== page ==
A group of four Valley and state organizations have quietly started a peacekeeping effort to prevent violence in south Phoenix and help gang members turn their lives around.
The TRUCE program recently was developed with a one-time $1.2 million stimulus grant from the U.S. Department of Justice, said Edmundo Hidalgo, CEO and president of Chicanos Por La Causa, the Hispanic organization that oversees the program.
TRUCE workers and volunteers will spend time with residents and gain their trust so they may be able to detect and stop potentially violent crimes.
Because TRUCE is in its infancy, the program targets a few neighborhoods – those bordered by Broadway and Vineyard roads and 24th and 16 streets. Leaders hope to add more neighborhoods later.
The TRUCE area includes Hermoso Park at 2030 E. Southern Ave., which residents and police long have known as gang turf. South Mountain Precinct officials said there was a stronger street-gang presence in the target area than in any other south Phoenix fight-back area.
Over the past three years, an average of 25 gang-related crimes occurred annually in the target area, police data show.
Crime has dropped significantly in the Hermoso area since an upsurge in violence from July 2006 to May 2007, when south Phoenix saw more than 60 homicides in a one-year period. But the potential for a spike in violence is great with such a high concentration of documented gang members, police say.
TRUCE hired eight workers to connect with gang members and other violent residents, so when tensions rise, the workers could intervene and mediate before anyone was hurt or killed, said Renato Ramos, TRUCE program manager.
“Our Number 1 goal is to stop gun violence,” Ramos said.
Some of the workers are ex-convicts. They work with gang members to help them start anew when they are ready to stop the cycle of violence, Hidalgo said.
David Otero, 43, is a case worker. He understands what gang members are going through; he has been in and out of prison for crimes that include auto theft, according to the Arizona Department of Corrections.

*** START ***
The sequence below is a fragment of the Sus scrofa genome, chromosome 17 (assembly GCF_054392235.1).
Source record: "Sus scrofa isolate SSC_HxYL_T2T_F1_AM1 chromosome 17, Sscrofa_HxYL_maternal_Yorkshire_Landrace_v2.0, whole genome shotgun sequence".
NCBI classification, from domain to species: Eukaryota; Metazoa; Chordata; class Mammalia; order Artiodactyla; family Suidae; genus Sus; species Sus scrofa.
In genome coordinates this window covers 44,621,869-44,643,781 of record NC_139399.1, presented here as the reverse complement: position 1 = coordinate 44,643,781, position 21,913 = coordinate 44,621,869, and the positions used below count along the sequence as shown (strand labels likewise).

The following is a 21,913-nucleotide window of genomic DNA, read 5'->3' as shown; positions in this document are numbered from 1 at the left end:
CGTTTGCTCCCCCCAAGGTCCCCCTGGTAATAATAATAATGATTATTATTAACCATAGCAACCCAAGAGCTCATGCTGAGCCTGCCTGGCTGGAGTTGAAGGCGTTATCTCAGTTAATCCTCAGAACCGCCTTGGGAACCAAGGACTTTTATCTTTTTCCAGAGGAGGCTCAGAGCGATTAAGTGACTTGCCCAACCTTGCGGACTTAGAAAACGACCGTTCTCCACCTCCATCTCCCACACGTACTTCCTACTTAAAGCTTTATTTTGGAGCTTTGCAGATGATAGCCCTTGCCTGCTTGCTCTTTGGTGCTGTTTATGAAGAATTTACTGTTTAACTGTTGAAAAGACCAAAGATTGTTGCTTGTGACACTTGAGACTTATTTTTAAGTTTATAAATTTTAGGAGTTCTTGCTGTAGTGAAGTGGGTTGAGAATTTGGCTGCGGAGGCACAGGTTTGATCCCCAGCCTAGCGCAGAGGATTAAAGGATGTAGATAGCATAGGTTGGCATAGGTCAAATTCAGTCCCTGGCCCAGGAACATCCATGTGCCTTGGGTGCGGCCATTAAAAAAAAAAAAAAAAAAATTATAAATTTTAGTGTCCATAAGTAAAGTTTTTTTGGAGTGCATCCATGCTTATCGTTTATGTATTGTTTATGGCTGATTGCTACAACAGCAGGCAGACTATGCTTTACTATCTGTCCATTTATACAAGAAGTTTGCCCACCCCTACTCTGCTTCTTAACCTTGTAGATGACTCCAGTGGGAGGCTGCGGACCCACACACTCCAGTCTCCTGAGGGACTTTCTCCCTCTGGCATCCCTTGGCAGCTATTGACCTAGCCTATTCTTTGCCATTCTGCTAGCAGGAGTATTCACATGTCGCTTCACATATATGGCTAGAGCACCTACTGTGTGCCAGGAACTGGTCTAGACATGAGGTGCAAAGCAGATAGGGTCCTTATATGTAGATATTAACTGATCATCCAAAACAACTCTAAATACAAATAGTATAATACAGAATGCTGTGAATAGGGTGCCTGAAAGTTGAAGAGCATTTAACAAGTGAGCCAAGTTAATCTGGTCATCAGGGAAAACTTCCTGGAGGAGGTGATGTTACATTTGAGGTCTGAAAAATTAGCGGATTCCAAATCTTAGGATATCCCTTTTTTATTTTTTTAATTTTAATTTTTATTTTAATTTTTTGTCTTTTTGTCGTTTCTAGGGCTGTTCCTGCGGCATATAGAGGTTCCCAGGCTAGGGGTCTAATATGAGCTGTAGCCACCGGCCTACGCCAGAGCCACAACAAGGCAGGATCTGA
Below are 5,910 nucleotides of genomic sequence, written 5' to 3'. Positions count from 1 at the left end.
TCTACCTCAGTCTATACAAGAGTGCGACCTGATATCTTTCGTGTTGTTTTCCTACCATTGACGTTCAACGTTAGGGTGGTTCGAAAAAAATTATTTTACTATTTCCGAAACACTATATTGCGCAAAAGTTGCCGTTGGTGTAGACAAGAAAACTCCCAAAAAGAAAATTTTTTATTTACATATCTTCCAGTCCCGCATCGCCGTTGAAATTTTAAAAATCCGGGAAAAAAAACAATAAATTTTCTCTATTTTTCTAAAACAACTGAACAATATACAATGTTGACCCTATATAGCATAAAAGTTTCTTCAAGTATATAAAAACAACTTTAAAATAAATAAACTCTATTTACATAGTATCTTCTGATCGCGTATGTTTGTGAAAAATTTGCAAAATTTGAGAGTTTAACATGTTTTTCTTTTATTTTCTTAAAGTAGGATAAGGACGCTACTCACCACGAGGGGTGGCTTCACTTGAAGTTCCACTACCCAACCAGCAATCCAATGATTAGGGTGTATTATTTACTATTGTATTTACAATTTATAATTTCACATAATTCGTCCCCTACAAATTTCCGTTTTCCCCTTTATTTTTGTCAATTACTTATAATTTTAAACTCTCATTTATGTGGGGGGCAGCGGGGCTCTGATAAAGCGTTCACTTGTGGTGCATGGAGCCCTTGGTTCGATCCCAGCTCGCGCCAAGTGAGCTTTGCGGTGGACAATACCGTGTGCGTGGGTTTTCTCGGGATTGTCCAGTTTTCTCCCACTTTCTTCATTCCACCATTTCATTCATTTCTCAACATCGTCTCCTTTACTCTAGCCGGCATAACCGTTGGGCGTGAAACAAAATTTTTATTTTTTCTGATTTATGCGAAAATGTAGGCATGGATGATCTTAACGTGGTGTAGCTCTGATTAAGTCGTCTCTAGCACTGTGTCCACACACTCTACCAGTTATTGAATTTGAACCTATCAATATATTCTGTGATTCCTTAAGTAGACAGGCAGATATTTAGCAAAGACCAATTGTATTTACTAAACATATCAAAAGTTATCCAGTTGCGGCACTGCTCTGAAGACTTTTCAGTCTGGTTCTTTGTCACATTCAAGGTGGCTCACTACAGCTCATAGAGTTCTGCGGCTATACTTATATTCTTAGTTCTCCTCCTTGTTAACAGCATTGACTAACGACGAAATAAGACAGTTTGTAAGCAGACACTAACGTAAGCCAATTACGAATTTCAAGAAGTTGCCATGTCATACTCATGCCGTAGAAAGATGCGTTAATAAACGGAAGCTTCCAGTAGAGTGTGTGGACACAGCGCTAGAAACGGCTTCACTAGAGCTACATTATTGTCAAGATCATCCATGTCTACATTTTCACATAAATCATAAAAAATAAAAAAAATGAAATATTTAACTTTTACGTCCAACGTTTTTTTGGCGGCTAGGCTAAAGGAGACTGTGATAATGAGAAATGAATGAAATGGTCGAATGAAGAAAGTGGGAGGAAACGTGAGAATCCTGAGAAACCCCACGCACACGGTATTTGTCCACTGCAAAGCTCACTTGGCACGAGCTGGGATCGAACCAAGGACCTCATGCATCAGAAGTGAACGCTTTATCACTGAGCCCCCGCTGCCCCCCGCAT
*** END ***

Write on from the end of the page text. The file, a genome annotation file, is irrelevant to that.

Otero said that as he grew older, he noticed that incoming inmates were as young or younger than his four children, now ages 16 to 27.
“They see what their elders do and they repeat the patterns,” Otero said. “They’re proving themselves to be men. I got tired of seeing the youngsters being misguided.”
Otero transformed himself after prison, earning a GED, going to college and working for TRUCE.
Each day on the job is different, he said. Some days, he’ll get a call as early as 3 a.m. seeking help diffusing a situation.
“It all depends on what they’re going through,” he said.
Otero has gang-symbol tattoos – his passport into the world of gangs. He said his tattoos make it easier for him to meet gang members.
Otero said he was dedicated to helping the gang members get out of the violent cycle.
Chicanos Por La Causa established TRUCE with help from Arizonans for Gun Safety; St. Joseph’s Hospital and Medical Center, which receives shooting victims from south Phoenix; and the Arizona State University Center for Violence Prevention and Community Safety, which collects crime data.
The effort has the support and participation of local non-profit groups in south Phoenix such as the religious coalition Kingdom Communities of the Valley and the African-American women’s group Black Diamond Divas.
Arizonans for Gun Safety president Hildy Salzow said Phoenix police support TRUCE, but they do not collaborate. Providing tips to police would jeopardize trust with gang members, she said.
Lt. Mike Kurtenbach of the South Mountain Precinct said police leave TRUCE to work on its own.
“If the ultimate goal is to renew and revitalize the neighborhood, the only way we can do that is with effective partnerships and engendering trust with the neighborhoods we are tasked to serve,” Kurtenbach said.
TRUCE will lead a peace rally and walk Saturday at 9:30 a.m. at 18th Place and Broadway Road.